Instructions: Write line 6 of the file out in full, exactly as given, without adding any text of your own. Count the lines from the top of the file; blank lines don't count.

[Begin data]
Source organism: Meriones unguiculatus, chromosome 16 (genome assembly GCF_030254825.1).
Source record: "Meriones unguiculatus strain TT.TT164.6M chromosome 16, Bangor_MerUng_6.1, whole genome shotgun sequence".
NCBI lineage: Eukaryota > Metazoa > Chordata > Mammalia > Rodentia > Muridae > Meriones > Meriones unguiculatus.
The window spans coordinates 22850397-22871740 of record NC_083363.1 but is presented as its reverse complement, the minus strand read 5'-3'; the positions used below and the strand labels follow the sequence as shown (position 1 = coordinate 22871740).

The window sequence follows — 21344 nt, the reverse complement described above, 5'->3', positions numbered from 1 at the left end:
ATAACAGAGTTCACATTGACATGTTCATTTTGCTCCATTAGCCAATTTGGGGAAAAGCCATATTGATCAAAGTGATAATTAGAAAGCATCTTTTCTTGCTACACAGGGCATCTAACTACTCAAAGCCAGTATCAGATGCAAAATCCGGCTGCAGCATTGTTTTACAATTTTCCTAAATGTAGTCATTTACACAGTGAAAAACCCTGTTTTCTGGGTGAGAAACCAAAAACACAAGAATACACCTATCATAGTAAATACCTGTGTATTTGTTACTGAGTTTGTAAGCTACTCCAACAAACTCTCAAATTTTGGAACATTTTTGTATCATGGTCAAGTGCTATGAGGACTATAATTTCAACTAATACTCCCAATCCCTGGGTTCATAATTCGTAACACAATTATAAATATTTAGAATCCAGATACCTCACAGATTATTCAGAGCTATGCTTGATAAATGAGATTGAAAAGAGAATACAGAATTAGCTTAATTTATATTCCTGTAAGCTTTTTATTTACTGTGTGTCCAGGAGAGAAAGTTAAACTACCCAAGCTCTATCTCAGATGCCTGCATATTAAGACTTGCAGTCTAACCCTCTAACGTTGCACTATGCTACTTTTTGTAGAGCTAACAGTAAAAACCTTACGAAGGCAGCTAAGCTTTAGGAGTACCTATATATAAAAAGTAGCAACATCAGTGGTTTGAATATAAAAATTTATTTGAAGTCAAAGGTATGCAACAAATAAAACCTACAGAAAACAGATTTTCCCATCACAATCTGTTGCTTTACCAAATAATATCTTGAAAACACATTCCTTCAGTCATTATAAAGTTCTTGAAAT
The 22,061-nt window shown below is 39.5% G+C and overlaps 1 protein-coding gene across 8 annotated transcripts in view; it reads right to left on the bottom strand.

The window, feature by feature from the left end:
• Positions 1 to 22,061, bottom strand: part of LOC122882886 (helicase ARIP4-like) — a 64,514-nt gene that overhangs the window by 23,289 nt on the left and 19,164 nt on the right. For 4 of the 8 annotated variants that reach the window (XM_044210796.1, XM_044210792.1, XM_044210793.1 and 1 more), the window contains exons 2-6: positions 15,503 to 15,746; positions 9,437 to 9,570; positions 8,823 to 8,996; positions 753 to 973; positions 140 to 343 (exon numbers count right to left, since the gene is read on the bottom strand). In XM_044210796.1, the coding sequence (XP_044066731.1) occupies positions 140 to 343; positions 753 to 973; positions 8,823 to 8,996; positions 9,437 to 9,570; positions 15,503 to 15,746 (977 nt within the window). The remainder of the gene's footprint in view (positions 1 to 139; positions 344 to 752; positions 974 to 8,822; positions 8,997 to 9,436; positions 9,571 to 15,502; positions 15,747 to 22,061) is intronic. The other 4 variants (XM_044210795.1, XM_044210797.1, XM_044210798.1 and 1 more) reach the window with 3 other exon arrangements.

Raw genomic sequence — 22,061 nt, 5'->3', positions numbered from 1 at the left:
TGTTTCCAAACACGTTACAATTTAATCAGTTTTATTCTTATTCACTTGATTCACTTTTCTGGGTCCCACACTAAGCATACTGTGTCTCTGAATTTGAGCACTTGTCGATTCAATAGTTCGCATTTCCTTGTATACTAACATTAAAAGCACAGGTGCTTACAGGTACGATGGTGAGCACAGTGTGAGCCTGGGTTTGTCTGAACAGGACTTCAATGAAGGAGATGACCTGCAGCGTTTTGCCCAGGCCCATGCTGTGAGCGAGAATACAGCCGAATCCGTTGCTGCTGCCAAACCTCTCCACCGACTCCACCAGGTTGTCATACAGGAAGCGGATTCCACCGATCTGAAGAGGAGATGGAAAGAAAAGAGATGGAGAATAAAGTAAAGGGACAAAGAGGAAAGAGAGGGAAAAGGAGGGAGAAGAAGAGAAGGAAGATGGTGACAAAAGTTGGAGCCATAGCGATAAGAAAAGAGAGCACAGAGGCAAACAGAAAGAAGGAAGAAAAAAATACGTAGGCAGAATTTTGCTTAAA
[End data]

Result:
ATAACAGAGTTCACATTGACATGTTCATTTTGCTCCATTAGCCAATTTGGGGAAAAGCCATATTGATCAAAGTGATAATTAGAAAGCATCTTTTCTTGCTACACAGGGCATCTAACTACTCAAAGCCAGTATCAGATGCAAAATCCGGCTGCAGCATTGTTTTACAATTTTCCTAAATGTAGTCATTTACACAGTGAAAAACCCTGTTTTCTGGGTGAGAAACCAAAAACACAAGAATACACCTATCATAGTAAATACCTGTGTATTTGTTACTGAGTTTGTAAGCTACTCCAACAAACTCTCAAATTTTGGAACATTTTTGTATCATGGTCAAGTGCTATGAGGACTATAATTTCAACTAATACTCCCAATCCCTGGGTTCATAATTCGTAACACAATTATAAATATTTAGAATCCAGATACCTCACAGATTATTCAGAGCTATGCTTGATAAATGAGATTGAAAAGAGAATACAGAATTAGCTTAATTTATATTCCTGTAAGCTTTTTATTTACTGTGTGTCCAGGAGAGAAAGTTAAACTACCCAAGCTCTATCTCAGATGCCTGCATATTAAGACTTGCAGTCTAACCCTCTAACGTTGCACTATGCTACTTTTTGTAGAGCTAACAGTAAAAACCTTACGAAGGCAGCTAAGCTTTAGGAGTACCTATATATAAAAAGTAGCAACATCAGTGGTTTGAATATAAAAATTTATTTGAAGTCAAAGGTATGCAACAAATAAAACCTACAGAAAACAGATTTTCCCATCACAATCTGTTGCTTTACCAAATAATATCTTGAAAACACATTCCTTCAGTCATTATAAAGTTCTTGAAAT